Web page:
Sunday, May 31, 2015


While looking for a handout for a patient I came across a fantastic summary about gas in the digestive tract. Gas can be a huge source of distress since there are only two points of exit for gas (upper and lower).

Points to Remember
    Gas is air in the digestive tract.
    Everyone has gas. However, many people think they pass gas too often and that they have too much gas. Having too much gas is rare.
    Gas in the digestive tract is usually caused by swallowing air and by the breakdown of certain foods in the large intestine by bacteria.
    Most foods that contain carbohydrates can cause gas. In contrast, fats and proteins cause little gas.
    Foods that produce gas in one person may not cause gas for someone else.
    The most common symptoms of gas are burping, passing gas, bloating, and abdominal pain or discomfort.
Gas can be treated by reducing swallowed air, making dietary changes, or taking over-the-counter or prescription medications.

Burping, or belching, once in a while, especially during and after meals, is normal. However, people who burp frequently may be swallowing too much air and releasing it before the air enters the stomach. Passing gas around 13 to 21 times a day is normal.

People’s eating habits and diet affect the amount of gas they have. For example, eating and drinking too fast may increase the amount of air swallowed, and foods that contain carbohydrates may cause some people to have more gas. Tracking eating habits and symptoms can help identify the foods that cause more gas. Avoiding or eating less of these foods may help reduce gas symptoms.

Wednesday, May 13, 2015

Breakfast Like A King

“Eat breakfast like a king, lunch like prince and dinner like a pauper” is an old nutrition tip that we should remember. You are better off consuming calories early in the day, when you need them. Weight control appears to be related to when you eat – the same number of calories per day eaten late at night can pack on the pounds. A lot of people don’t feel hungry for breakfast because they are eating too much at night. Eating at night can also disturb sleep patterns – and disordered sleep is also associated with obesity.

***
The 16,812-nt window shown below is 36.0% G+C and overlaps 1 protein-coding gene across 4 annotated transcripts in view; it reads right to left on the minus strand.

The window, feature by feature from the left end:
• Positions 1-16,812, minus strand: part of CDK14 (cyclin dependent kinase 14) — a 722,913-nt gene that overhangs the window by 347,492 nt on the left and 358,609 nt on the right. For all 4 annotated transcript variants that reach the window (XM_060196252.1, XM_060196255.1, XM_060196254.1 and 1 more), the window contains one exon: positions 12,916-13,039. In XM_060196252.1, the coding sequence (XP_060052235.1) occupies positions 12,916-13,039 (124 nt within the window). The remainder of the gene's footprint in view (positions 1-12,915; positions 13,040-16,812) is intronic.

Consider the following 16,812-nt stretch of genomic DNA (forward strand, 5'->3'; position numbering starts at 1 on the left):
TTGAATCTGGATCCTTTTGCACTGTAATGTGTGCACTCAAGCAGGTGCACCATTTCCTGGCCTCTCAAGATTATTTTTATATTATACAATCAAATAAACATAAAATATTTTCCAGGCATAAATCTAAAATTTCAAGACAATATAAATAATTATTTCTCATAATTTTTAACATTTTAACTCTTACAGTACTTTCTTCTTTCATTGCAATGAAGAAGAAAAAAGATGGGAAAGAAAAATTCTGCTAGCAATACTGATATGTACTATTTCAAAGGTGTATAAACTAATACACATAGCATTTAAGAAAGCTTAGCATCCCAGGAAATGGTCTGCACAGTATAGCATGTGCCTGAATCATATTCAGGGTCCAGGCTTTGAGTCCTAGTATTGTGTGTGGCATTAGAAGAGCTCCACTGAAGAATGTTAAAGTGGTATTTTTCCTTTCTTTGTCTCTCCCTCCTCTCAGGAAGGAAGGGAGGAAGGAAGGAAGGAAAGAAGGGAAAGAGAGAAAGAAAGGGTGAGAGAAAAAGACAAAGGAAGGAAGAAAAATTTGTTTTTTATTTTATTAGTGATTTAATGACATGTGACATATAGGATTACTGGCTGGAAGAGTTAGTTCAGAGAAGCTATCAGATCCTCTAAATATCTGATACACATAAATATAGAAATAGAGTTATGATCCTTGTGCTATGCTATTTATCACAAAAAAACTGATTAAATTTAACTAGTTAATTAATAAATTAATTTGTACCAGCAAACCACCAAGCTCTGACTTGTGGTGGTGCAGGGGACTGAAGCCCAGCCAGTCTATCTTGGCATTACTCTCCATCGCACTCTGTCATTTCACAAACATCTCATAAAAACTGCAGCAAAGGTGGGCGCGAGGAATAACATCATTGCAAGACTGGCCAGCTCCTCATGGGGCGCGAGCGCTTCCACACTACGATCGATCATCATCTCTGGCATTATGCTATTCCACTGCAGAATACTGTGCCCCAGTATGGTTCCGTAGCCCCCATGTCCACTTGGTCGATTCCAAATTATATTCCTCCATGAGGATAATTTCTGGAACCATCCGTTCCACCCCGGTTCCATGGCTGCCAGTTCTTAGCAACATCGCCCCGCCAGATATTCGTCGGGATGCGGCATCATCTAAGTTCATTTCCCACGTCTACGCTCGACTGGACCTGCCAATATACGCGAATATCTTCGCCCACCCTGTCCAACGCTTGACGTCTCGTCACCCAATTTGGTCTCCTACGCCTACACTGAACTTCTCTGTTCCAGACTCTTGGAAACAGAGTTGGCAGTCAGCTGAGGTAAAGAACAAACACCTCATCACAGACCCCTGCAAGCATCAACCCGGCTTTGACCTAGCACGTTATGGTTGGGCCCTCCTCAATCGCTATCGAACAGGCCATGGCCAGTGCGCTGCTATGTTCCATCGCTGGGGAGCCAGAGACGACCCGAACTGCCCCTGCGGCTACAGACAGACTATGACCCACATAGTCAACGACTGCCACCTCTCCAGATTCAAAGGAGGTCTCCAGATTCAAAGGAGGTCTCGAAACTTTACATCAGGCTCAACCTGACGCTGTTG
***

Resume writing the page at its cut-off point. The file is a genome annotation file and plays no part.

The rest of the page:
Most people eat very little protein at breakfast, have some with lunch and eat the majority of their protein at dinner. Eating protein with every meal will help maintain energy levels during the day and help with muscle protein synthesis. A protein rich breakfast will provide essential fuel to the brain and muscles in the morning.

Adding a fruit or vegetable to every meal is an easy way to improve nutrient intake. Stay away from juices since the fiber in the fruits and vegetables will aid digestion.

 Small changes can make a big difference.

Monday, May 4, 2015


The blood magnesium concentration is not usually measured as part of routine blood tests and is ordered when there is a clinical suspicion that the level might be too high or too low. Common reasons to check for a low magnesium level would be chronic diarrhea, alcoholism, diuretic use or chronic protein pump inhibitor for reflux/heartburn/peptic ulcer disease. Less common manifestations of low magnesium would be unexplained low blood potassium, low blood calcium or cardiac arrhythmias.

Patients with severely low magnesium levels should receive intravenous therapy with cardiac monitoring. Oral replacement is appropriate for an asymptomatic patient.

Magnesium is excreted by the kidneys and can rise to toxic levels in renal failure. The body’s reserve of magnesium is stored in the bones but the high levels of magnesium in renal failure is due to dietary magnesium, usually from medications such as antacids or laxatives in usual doses. Patients with renal impairment should not take over the counter medications that contain magnesium.

Medical Trivia: Extremely high blood magnesium in conjunction with very high blood calcium is seen as a unique feature of Dead Sea water poisoning since the Dead Sea contains very high concentrations of both magnesium and calcium.